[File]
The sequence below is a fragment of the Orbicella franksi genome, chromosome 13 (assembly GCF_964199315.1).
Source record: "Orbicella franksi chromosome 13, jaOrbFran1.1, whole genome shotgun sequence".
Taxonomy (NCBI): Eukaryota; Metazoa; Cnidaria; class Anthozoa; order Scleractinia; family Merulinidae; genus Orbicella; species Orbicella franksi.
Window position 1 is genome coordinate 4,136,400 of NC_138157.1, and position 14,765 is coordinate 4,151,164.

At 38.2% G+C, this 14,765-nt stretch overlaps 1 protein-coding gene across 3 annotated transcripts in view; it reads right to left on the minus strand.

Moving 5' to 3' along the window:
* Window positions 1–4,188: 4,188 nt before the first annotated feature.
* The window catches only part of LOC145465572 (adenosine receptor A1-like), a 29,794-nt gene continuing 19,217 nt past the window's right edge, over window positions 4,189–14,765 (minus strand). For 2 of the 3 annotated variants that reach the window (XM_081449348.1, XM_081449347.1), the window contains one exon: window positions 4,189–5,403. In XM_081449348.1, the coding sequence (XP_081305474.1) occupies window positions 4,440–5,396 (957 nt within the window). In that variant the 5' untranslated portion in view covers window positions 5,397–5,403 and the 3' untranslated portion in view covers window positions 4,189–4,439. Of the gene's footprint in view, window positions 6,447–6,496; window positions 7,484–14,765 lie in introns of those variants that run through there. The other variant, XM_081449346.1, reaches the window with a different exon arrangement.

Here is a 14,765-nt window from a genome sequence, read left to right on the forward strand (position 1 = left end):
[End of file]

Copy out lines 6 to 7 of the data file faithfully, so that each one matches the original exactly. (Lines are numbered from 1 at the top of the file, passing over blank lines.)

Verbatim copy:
Moving 5' to 3' along the window:
* Window positions 1–4,188: 4,188 nt before the first annotated feature.